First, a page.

By perfecting the comic book superhero formula and creating the first big-budget shared universe with The Avengers in 2012, Joss Whedon and Marvel Studios came to define this decade of blockbuster filmmaking.
Sometimes, rarely, a work is so good (so well-conceived, so well-executed) that it simply breaks our traditional expectations of comics literature. And this breaking allows us to glimpse the true, rare promise of what the industry can achieve. Davids Lapham and Aja's Wolverine: Debt of Death is this work.
Jonathan Hickman blasts into the Marvel Universe, and he brings Nick Fury with him, as the super-spy popularized by Steranko maintains his classic sense of “cool”, refuting the modern-day “kewl” methods of cinema spies like James Bond and Jason Bourne as he attempts to take down his greatest threat to date.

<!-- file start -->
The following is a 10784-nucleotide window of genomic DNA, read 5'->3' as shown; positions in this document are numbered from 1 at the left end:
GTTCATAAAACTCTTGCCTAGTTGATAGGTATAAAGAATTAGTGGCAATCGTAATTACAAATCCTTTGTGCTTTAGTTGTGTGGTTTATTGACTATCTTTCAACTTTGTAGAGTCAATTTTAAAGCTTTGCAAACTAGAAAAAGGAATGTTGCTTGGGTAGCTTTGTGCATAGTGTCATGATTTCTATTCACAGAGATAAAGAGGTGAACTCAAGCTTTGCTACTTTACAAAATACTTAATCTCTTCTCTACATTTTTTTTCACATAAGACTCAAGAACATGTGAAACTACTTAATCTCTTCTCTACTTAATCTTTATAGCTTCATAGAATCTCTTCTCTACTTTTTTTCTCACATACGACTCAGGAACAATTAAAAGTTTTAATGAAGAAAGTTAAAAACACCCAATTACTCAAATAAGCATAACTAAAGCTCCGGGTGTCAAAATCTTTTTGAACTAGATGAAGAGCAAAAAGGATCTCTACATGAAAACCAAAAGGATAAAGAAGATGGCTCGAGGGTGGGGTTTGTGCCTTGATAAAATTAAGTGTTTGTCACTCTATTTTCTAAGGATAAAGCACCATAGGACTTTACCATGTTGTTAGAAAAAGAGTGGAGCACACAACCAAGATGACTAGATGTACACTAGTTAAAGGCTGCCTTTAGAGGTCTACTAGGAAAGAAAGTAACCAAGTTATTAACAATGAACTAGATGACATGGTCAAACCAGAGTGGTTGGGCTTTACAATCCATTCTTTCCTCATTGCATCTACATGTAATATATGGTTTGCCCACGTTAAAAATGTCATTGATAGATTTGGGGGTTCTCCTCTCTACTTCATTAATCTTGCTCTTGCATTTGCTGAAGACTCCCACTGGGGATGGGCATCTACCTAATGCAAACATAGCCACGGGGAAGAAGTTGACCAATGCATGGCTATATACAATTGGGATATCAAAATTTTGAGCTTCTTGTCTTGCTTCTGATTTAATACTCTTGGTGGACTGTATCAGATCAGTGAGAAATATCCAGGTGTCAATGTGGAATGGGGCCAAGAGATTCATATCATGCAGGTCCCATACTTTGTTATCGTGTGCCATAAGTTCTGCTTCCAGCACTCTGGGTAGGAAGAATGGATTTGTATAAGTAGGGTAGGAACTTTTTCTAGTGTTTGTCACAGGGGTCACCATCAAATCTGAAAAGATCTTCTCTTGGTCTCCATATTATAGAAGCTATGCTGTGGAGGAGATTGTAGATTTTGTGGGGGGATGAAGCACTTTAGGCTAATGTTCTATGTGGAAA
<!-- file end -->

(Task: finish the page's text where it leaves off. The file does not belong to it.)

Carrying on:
In a move fairly common to comics scholarship, Costello at times overstates the case for superhero comics as a product of their times rather than a product of a particular individual’s creative choices.